Eve Brensike Primus, '01, the Yale Kamisar Collegiate Professor of Law, teaches Criminal Law, Criminal Procedure, Evidence, and Habeas Corpus, and writes about structural reform in the criminal justice system.
Her scholarship has been cited by the U.S. Supreme Court as well as lower appellate courts. She also has won the L. Hart Wright Award for Excellence in Teaching on more than one occasion. Before joining the Michigan Law faculty, she was an attorney in the Maryland Office of the Public Defender. In that office, Professor Primus worked both as a trial attorney and as an appellate litigator, appearing several times before the state's highest court.
Professor Primus also has participated in the lawmaking process, giving legislative testimony and helping to draft proposed legislation on criminal justice issues.
Prior to law school, Professor Primus worked as a criminal investigator for the Public Defender Service in Washington, D.C.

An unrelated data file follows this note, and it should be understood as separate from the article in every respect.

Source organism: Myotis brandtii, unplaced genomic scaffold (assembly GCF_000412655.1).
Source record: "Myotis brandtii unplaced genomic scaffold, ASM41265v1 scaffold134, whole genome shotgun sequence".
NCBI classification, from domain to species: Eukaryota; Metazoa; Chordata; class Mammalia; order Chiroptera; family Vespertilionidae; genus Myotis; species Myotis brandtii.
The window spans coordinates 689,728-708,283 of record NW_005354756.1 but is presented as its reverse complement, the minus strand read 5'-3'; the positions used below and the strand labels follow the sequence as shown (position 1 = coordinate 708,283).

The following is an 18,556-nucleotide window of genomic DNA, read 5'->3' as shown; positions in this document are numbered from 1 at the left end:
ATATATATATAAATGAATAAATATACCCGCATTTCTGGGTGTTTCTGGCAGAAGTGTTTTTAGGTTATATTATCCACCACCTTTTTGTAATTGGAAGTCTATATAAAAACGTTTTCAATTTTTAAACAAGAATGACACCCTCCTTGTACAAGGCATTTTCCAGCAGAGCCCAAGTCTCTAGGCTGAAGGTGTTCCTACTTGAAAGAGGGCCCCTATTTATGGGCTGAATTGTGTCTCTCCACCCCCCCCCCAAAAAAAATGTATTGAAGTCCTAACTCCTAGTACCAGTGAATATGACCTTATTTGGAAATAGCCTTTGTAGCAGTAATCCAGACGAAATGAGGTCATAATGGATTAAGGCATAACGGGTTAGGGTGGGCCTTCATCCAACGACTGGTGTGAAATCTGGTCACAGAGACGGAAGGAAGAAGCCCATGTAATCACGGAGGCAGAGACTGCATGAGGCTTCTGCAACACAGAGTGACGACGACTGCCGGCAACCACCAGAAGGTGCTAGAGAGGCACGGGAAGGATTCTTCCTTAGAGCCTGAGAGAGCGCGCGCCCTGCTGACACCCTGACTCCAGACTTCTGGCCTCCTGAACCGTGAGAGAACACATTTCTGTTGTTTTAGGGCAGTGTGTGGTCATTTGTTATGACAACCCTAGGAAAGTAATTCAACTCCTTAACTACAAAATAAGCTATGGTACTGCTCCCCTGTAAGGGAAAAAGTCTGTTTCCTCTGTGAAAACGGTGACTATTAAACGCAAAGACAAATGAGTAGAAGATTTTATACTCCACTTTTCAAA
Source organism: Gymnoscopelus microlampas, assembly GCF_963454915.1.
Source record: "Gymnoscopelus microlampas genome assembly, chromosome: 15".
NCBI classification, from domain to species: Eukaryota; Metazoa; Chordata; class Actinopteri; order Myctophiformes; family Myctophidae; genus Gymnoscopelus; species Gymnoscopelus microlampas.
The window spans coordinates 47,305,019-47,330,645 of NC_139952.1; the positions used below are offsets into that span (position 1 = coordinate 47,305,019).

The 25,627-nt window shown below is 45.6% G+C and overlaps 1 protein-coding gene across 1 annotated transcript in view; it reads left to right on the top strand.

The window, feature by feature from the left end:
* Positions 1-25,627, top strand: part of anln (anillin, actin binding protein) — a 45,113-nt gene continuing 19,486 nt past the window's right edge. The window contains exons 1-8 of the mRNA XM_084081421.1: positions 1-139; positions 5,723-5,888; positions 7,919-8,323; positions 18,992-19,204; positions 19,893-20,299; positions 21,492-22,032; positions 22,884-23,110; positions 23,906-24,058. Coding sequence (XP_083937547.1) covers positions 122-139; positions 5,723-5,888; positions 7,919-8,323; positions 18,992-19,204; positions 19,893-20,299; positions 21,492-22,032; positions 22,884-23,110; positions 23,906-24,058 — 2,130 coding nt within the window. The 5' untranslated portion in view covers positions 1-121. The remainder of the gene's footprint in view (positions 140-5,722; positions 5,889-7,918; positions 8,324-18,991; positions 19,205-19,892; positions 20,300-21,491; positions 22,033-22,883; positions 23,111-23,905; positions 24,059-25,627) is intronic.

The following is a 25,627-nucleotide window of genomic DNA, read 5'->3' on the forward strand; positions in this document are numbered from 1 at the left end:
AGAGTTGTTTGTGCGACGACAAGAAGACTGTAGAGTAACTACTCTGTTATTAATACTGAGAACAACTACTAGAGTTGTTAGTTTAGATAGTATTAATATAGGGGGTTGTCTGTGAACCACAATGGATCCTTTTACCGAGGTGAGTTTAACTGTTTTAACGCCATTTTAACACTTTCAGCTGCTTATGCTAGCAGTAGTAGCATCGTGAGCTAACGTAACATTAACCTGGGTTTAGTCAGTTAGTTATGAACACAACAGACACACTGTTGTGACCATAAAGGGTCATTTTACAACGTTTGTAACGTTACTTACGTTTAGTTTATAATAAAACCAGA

In addition to teaching, litigating, and writing about criminal justice issues, Professor Primus also is the founder and director of the Law School's MDefenders organization—a group designed to educate and support aspiring public defenders.
- Criminal Law
- Constitutional Law
Invited panelist, Panel Discussion on Just Mercy Film, University of Michigan Office for Health Equity and Inclusion.
Delivered remarks, “The Last Ten Years of the Innocence Movement,” at The Criminal Law Society’s Symposium entitled Conversations on Actual Innocence & The Michigan Innocence Clinic, University of Michigan Law School.
Presented, “Disaggregating Ineffective Assistance of Trial Counsel Claims,” Federal Defenders of Central California Training Program.